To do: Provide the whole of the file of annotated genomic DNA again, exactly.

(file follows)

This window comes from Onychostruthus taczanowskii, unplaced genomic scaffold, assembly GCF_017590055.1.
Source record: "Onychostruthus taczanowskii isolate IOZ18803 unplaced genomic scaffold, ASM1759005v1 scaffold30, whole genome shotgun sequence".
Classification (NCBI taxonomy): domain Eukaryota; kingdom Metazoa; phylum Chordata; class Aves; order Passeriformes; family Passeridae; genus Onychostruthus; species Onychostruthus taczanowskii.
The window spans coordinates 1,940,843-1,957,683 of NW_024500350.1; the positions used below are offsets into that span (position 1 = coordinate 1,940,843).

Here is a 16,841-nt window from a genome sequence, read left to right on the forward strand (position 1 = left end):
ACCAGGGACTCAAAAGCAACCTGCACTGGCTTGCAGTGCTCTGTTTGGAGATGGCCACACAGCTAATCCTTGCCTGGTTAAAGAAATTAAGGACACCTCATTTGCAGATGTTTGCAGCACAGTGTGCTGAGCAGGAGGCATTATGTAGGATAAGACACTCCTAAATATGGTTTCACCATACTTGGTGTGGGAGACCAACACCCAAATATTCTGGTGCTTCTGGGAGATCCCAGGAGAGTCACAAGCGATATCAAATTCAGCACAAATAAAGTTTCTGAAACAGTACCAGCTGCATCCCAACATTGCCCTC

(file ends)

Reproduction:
This window comes from Onychostruthus taczanowskii, unplaced genomic scaffold, assembly GCF_017590055.1.
Source record: "Onychostruthus taczanowskii isolate IOZ18803 unplaced genomic scaffold, ASM1759005v1 scaffold30, whole genome shotgun sequence".
Classification (NCBI taxonomy): domain Eukaryota; kingdom Metazoa; phylum Chordata; class Aves; order Passeriformes; family Passeridae; genus Onychostruthus; species Onychostruthus taczanowskii.
The window spans coordinates 1,940,843-1,957,683 of NW_024500350.1; the positions used below are offsets into that span (position 1 = coordinate 1,940,843).

Here is a 16,841-nt window from a genome sequence, read left to right on the forward strand (position 1 = left end):
ACCAGGGACTCAAAAGCAACCTGCACTGGCTTGCAGTGCTCTGTTTGGAGATGGCCACACAGCTAATCCTTGCCTGGTTAAAGAAATTAAGGACACCTCATTTGCAGATGTTTGCAGCACAGTGTGCTGAGCAGGAGGCATTATGTAGGATAAGACACTCCTAAATATGGTTTCACCATACTTGGTGTGGGAGACCAACACCCAAATATTCTGGTGCTTCTGGGAGATCCCAGGAGAGTCACAAGCGATATCAAATTCAGCACAAATAAAGTTTCTGAAACAGTACCAGCTGCATCCCAACATTGCCCTC